"...The production's handling of race is one of its indubitable successes. It's not just the power and dignity of the interpolated gestures, as when, during the rendition of "Ol' Man River", the black workers suddenly unite and pull down the backdrop of a cotton field as though in some collective dream of tearing through the social fabric of their oppression. It's a fact that Prince does not allow the discriminatory basis of white well-being to fade from view once Julie La Verne (excellent Terry Burrell) and husband have to vanish from the Cotton Blossom's acting company and (save for one scene) from the story, because of their mixed-race marriage... Prince has drawn material from all the many stage and film versions of Kern and Hammerstein's much revised show and has creamed off talent from the New York, Toronto and touring companies. Here problems arise. With actors hailing from these different quarters, some of the relationships don't feel very lived-in or textured. For example, in the great scene when George Grizzard's likeably henpecked Cap'n Andy rediscovers his estranged, down-on-her-luck daughter at the New Year ball, both are in embarrassing positions: he in the company of two floozies, she on the verge of fluffing the first night of a vital singing engagement before a rudely restive audience. As played by Grizzard, and Teri Hansen's Magnolia, the reunion feels too rushed and emotionally simplified. As for the version Prince has assembled, there are restorations that make strong dramatic sense, such as the brooding lament "Mis'ry's Comin' Around," which, as hauntingly sung by Gretha Boston's Ellie and chorus, fills the first act with dark foreboding... Not quite a seismic event even if once or twice you feel the earth begin to move." Paul Taylor, The Independent
"Forget that spectacularly sinking ship Titanic, converted into a multi-million dollar disaster movie and glamorous wreckage only last year. The alluring Show Boat of Jerome Kern and Oscar Hammerstein, with its radical under-tow proves the ideal old-fashioned cruiser on which to embark for sheer nostalgic musical pleasure. Hal Prince's sumptuous production of the ancient tear-jerker arrives in London from Broadway, looking a touch cramped on the Prince Edward stage, but reminds you how the best popular musicals achieve the musical and dramatic excitement of really grand opera... It does more than reveal how the old Show Boat troupers - putting on their melodramas aboard - eventually lost out to the lure of silent movies on land. Based on Edna Ferber's novel this epic musical vividly conveys the professional and personal toll taken, the sacrifices required of those caught up in show business a century ago... Miss Burrell (Julie), who beautifully sings Can't Help Lovin' dat Man also achieves one of the evening's indelible high points in Billy, a lament for her lost love. In line with the musical's view of the showbusiness roundabout, Julie's forced departure from The Cotton Blossom players, and subsequent drifting down, gives the Captain's daughter, Magnolia, a chance to perform. And it's Magnolia's romantic and professional decline - after marriage and desertion by Gaylord the professional gambler - which is the prime theme, expressed in memorable music and song. Show Boat brightly sails into a vast, lost world of pleasure steamers upon the Mississippi, Chicago street life, night clubs and hotels, and the early twentieth century conveyed in song and dance. Designer Eugene Lee's appealing montage of blown-up photographs of the Mississippi, with almost cinematic dissolves and close-ups, sets sliding horizontally and vertically into view, gives the production a hurtling swiftness. And Harold Prince's production is all heat, urgency and momentum. The resounding bass choral voice of Michel Bell's Joe, singing of Ol' Man River, frames an action teeming with gusto. Teri Hansen's Magnolia, daughter to George Grizzard's bland Captain and Carole Shelley's sour-puss wife, comes across as primly winsome when she gives her heart and more to Hugh Panaro's top-hatted, cane-swinging homme fatale, Gaylord Ravenal. But the musical's dark, romantic finale, when Gaylord's returns after years of separation to see his singing daughter, glows with a sense of loss and might-have-been - despite the exuberance of the loose-limbed, loose-moral Charleston which follows on. This ice and marble critic was ravished." Nicholas de Jongh, The London Evening Standard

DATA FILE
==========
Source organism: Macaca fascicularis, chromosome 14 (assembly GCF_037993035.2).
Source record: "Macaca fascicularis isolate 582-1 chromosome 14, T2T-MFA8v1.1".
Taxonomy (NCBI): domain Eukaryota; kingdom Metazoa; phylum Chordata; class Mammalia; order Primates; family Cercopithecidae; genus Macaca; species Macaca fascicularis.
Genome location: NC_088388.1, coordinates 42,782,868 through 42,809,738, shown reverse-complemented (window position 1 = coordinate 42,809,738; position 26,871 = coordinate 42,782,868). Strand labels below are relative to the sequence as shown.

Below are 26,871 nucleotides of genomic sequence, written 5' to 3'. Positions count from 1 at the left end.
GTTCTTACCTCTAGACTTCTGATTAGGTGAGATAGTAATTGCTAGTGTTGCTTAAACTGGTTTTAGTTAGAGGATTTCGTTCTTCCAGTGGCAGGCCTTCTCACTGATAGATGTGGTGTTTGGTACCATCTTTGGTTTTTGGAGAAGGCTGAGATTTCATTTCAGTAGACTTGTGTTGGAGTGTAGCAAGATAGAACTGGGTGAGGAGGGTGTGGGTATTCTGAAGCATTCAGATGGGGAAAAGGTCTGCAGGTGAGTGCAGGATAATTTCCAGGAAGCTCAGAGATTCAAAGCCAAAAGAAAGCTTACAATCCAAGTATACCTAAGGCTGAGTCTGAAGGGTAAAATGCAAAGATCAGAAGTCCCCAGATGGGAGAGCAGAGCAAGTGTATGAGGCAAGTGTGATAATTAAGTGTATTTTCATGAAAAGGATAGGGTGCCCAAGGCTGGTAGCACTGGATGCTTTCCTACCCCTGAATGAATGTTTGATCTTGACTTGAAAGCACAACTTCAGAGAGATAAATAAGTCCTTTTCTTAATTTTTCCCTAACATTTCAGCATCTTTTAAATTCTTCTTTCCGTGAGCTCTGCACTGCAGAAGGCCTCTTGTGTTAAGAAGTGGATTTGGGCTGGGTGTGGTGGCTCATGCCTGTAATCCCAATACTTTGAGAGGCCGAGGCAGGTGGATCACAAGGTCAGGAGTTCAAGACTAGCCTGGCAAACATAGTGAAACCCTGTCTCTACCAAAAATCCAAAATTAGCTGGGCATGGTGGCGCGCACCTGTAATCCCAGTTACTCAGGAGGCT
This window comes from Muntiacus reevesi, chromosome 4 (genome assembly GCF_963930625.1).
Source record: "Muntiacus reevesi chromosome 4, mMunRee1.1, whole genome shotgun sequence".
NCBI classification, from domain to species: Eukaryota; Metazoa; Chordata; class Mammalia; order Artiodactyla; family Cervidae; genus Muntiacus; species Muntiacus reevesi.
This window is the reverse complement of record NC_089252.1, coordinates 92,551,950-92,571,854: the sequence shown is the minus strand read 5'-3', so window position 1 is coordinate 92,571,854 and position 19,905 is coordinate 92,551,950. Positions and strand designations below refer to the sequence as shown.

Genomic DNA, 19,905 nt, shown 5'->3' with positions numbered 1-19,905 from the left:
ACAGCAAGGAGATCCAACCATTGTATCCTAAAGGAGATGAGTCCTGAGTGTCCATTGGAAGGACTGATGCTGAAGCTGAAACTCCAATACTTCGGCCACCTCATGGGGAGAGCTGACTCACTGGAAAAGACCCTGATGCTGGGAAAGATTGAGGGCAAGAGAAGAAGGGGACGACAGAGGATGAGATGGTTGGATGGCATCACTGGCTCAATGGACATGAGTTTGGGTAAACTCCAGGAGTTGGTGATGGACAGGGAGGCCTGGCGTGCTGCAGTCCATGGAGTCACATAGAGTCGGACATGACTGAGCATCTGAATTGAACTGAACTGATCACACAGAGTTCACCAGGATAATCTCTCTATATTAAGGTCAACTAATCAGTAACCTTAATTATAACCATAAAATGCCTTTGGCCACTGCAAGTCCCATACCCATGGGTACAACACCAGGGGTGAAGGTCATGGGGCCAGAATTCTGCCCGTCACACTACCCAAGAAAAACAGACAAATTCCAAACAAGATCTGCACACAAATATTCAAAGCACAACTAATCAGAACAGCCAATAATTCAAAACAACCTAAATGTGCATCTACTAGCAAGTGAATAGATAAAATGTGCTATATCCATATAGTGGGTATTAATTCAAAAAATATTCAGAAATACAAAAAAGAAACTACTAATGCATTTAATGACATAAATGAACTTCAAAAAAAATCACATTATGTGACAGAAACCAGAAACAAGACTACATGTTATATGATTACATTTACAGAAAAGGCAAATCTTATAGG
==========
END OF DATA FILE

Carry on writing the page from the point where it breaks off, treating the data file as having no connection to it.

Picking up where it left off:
"We're always told that Show Boat changed the American musical, that it was the first to deal with adult issues such as raw and miscegenation. But until this fine production by Hal Prince came along, it always struck me as one of those works, like Romeo and Juliet, that falls apart in the second half. Prince, however, has solved the problems inherent in Oscar Hammerstein's book, based on the Edna Ferber novel, in two ways. First he emphasises the social context of the story so that the race issue doesn't disappear when Julie LaVerne is forced to leave Cap'n Andy's floating pleasure-craft because she has married a white man... But, as the story shifts to Chicago early in the century, Prince keeps before us the idea that white comfort depends on black toil: there's a telling moment when, as streamers fill the stage celebrating New Year 1900, Chicago's urban blacks clear the debris just as they would have done down on the Mississippi... Prince also bolsters the second half by treating it not just as a sad sequel to the first but as a panorama of American life. He gives us a kaleidoscopic montage of the years from 1900 to 1921 with characters appearing through the revolving doors of a Chicago hotel, responding to the changing fashions and dances... It is Jerome Kern's score that keeps the show alive as much as the story's epic breadth. Over the years the score has undergone as many additions and subtractions as a Verdi opera, but Prince restores one absolutely vital number: a sombre choric lament, Mis'ry's Comin' Aroun', sung by the black workers but implying that everyone on the riverboat is the victim of malign fate. Prince and his designer, Eugene Lee, are in fact the heroes of this production... Only some of the casting disappoints. Magnolia, Cap'n Andy's daughter, never really blossoms, and Gaylord Ravenal, the riverboat gambler she fatally marries, is nothing special. The real strength lies in Michael Bell's magnificent rendering, as Joe, of Ol'Man River, in Joel Blum's eccentric comedy as the show boat's vaudevillian vilian, and in George Grizzard's effortless timing as Cap'n Andy. It is, in fact, Grizzard's performance that holds this exuberant three-hour spectacle together." Michael Billington, The Guardian